The government has recently released two publications aimed at encouraging businesses to manage their impact on the environment with regards to Batteries waste producers.
In mid-May, an updated version of the FAQ document on Directive 2006/66/EC was released to replace the November 2012 version of the FAQ, reflecting the amendments introduced by Directive 2013/56/EC, which member states are required to transpose into national law by 1 July 2015.
The amendments introduced through Directive 2013/56/EC included removing exemptions regarding the use of cadmium in portable batteries used in cordless power tools and with respect to the use of mercury in button cells. At the same time changes were made to some other provisions of the Directive, in particular placing on the market and the removability of batteries. These are all addressed in the new FAQ document.
In early June, Statutory guidance on ‘Waste portable batteries delivered to battery collection points’ was published. The statement describes the enforcement approach the government has adopted when waste portable batteries are moved to a collection point in the circumstances described within the guidance. Mainly including information for operators of collection points, it offers guidance on the types of batteries and the types of delivery to a collection point.
Innovation and policy director
Robbie is innovation and policy director at Ecosurety. Having spent years building an intimate understanding of the industry’s policies and politics, he uses this knowledge to help shape new legislation and oversees Ecosurety’s growing portfolio of cross-industry innovation projects including Podback and the Flexible Plastic Fund. He has worked closely with Defra during the most recent packaging consultations, outlining the impacts and required transitional arrangements of the UK’s new EPR system and is a member of the government’s Advisory Committee on Packaging (ACP). He is also a spokesperson for the company and regularly uses his influence to communicate the importance of environmental responsibility to external stakeholders.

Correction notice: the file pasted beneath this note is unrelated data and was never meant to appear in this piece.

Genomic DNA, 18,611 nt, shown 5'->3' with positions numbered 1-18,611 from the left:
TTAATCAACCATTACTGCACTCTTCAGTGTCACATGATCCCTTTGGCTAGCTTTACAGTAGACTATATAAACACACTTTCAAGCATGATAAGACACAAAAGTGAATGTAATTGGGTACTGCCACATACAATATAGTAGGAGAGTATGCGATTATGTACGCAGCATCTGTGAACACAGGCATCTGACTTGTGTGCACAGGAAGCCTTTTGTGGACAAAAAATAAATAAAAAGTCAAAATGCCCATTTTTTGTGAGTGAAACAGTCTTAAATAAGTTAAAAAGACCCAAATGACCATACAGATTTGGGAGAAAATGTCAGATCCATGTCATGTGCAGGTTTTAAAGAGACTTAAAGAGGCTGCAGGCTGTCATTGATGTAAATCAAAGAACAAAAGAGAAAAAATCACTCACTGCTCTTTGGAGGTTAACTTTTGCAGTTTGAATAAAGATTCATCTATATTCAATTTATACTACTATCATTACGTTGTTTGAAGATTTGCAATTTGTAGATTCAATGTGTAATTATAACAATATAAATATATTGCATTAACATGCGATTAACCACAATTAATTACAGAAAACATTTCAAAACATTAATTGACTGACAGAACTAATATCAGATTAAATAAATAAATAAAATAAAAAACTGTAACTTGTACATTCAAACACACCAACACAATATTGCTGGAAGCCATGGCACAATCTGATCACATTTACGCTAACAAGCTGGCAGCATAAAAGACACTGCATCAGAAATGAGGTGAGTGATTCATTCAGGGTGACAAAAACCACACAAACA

Provisional figures, published by the Environment Agency on 28 February, highlight the UK’s failure meet its 45% collection target for household batteries in 2017 – a shortfall of 0.12%.Read More >>
Campaign partner Currys PCWorld to collect used household batteries through network of home installation teams to help combat low recycling ratesRead More >>
The release of the 2018 Q4 battery collection figures indicate that the UK is on track to hit the 2018 collections target with easeRead More >>